Tamils protest on August 3 against Sri Lankan navy land grabs in Mullivaikkal.
Tamils who had been protesting outside a military cantonment in a suburb of Kilinochchi began a hunger strike on September 7.
The children of Santhiyogu Anton, who was abducted, tortured by Sri Lankan security forces. Photo from Tamilnet.
Santhiyogu Anton, a 38 year old Tamil man, was abducted and tortured by Sri Lankan military intelligence on June 29.
After previous experiences of harassment by military intelligence, Anton had sought the assistance of the Catholic Church. He was allowed to stay at a church near the city of Mannar.
Kumaravadivel Guruparan, a law lecturer at Jaffna University, told a meeting in Melbourne on June 12 that the pervasive oppression of Tamils in Sri Lanka is leading to the "normalisation of abnormalcy".
Guruparan was delivering the annual Eliezer memorial lecture, in honour of Professor C J Eliezer, a noted mathematical physicist and campaigner for Tamil rights.
Chief minister of the Northern Provincial Council, CV Wigneswaran, addressing a commemorative event at Mullivaikkal, May 18. Photo: Tamil Guardian.
Tamils throughout the north and east of the island of Sri Lanka held ceremonies on May 18 to remember those who died in the genocidal war waged by the Sri Lankan Army against the Tamil people.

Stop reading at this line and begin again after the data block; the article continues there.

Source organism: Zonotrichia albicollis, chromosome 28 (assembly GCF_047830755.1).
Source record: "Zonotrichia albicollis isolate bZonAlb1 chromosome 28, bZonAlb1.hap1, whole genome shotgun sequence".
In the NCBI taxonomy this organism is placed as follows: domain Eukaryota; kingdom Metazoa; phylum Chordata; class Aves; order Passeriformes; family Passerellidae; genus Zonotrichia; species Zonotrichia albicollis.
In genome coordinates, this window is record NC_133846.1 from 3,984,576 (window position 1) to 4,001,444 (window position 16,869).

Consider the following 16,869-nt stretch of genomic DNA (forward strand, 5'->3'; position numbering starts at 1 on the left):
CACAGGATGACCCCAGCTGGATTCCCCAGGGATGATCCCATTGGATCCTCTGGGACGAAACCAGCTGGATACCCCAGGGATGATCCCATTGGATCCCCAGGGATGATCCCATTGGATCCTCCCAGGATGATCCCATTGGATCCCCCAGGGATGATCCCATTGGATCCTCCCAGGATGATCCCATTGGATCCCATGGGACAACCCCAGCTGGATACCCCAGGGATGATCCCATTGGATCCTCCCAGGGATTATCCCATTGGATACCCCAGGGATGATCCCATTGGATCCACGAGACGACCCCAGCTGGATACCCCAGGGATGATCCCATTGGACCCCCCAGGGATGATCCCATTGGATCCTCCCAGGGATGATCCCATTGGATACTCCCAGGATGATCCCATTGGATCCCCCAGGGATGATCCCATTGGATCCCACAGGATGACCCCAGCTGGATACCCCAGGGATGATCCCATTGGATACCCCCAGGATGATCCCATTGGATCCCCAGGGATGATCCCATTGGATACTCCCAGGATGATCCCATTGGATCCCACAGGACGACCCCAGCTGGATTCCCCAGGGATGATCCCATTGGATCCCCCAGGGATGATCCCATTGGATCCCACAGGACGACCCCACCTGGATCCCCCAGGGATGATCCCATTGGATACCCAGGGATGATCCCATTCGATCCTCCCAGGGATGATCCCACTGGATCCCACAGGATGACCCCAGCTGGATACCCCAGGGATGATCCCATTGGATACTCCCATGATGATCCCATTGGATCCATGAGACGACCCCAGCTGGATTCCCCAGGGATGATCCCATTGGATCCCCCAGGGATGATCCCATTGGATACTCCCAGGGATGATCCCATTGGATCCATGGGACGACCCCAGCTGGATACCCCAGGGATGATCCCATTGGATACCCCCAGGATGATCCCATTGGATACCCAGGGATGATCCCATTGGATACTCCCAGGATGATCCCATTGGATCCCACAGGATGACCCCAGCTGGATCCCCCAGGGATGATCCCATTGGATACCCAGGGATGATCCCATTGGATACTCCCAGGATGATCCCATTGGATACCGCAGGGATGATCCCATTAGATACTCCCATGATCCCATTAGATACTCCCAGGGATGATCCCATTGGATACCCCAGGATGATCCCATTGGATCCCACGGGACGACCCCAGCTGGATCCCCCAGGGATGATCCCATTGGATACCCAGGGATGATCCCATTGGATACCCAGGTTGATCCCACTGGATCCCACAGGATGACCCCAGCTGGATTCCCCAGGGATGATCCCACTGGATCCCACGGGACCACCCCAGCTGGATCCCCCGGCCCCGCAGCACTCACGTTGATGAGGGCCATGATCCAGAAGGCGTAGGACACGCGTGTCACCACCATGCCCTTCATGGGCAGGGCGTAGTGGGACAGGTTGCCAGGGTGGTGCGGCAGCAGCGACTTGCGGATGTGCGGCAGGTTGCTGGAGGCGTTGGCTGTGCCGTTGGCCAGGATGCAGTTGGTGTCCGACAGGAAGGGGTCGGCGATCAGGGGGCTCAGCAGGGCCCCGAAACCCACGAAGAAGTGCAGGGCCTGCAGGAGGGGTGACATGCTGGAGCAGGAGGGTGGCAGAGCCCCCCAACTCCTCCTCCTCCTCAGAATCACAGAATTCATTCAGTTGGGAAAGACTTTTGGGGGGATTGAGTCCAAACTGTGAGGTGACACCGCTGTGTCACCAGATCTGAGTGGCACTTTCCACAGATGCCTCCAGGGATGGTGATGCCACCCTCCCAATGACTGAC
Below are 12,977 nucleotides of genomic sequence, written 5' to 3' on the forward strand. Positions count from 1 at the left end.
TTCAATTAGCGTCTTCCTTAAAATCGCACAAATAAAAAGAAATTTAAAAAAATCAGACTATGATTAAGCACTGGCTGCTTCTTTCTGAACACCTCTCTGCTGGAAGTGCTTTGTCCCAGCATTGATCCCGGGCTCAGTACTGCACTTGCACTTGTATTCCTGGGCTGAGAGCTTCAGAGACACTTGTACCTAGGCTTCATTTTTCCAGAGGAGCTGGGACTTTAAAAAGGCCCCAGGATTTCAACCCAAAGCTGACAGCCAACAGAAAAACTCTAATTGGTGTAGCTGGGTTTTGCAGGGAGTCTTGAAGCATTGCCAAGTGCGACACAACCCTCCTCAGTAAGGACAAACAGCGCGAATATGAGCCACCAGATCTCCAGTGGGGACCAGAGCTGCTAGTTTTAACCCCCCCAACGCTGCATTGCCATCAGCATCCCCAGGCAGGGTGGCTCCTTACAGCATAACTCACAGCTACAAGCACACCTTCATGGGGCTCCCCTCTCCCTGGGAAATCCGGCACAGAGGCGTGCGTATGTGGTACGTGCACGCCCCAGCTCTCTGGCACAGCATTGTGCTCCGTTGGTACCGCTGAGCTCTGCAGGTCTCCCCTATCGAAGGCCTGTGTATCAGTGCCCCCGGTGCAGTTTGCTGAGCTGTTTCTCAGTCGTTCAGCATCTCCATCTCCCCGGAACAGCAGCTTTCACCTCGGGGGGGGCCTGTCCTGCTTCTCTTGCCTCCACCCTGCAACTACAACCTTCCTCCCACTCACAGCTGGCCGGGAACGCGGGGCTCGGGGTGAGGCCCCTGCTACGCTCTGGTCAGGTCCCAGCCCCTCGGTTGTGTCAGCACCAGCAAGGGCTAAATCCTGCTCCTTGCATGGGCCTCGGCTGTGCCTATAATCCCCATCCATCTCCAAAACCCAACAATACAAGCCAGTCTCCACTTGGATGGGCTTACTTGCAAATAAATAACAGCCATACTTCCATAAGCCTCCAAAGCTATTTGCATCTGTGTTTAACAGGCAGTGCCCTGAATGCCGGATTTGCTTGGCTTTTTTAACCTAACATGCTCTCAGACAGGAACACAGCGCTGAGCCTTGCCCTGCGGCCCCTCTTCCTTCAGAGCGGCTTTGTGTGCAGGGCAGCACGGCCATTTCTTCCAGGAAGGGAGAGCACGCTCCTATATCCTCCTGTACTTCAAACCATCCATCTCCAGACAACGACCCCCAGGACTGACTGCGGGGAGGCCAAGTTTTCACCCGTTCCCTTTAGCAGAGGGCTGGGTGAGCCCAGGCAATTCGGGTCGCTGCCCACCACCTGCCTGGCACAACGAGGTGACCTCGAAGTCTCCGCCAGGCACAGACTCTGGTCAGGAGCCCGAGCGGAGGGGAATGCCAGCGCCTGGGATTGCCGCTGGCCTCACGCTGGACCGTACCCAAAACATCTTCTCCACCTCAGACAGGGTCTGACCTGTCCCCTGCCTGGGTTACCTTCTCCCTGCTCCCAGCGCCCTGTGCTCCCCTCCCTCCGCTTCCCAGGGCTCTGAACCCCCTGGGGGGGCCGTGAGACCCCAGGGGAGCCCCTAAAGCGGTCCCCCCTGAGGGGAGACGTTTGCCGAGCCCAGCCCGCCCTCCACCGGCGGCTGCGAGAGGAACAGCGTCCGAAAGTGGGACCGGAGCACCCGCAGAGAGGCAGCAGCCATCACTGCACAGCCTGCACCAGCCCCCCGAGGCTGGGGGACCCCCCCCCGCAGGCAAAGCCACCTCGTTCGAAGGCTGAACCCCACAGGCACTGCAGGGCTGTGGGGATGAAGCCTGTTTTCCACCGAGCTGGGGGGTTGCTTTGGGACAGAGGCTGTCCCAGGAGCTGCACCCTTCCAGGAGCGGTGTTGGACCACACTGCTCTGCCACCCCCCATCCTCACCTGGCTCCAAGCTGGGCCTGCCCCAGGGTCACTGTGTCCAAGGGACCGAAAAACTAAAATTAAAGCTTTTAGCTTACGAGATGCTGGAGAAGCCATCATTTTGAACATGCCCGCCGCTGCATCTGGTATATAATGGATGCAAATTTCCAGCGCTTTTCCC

University of Jaffna students stage hunger strike in solidarity with fasting prisoners. Photo: Tamilnet.com.
Fourteen Tamil prisoners have been on hunger strike since February 22. They are demanding the release of all Tamil political prisoners and prisoners of war.
Drawing by S Nagaveeran.
From Hell to Hell
By S Nagaveeran
Writing through Fences
Email email@example.com for copies
From Hell to Hell is the powerful new work of poems and drawings by S Nagaveeran, also known as Ravi.
In detention for 33 months in Nauru, Ravi turned to writing and drawing as a way of dealing with the emotion and despair that overwhelmed him.
Protest against visit of Maithripala Sirisena to Britain, March 2015.
The elaborate public facade carefully constructed by Sri Lankan President Maithripala Sirisena, with the hidden assistance of India and the US, is crumbling by the day. Instead, the discomforting truth is revealed that despite Sirisena becoming president last year, Sri Lanka remains a brutal regime dominated by a military mindset.
Since the Mu'l'livaaykkaal killings of 2009, the Tamil diaspora has mostly focused political efforts towards demanding justice for the inhuman crimes committed against Tamil civilians.
While such efforts have elevated international awareness of the gross human rights violations committed by the Sri Lankan military during the war, the approach has not yielded results on prosecuting the perpetrators of the international crimes.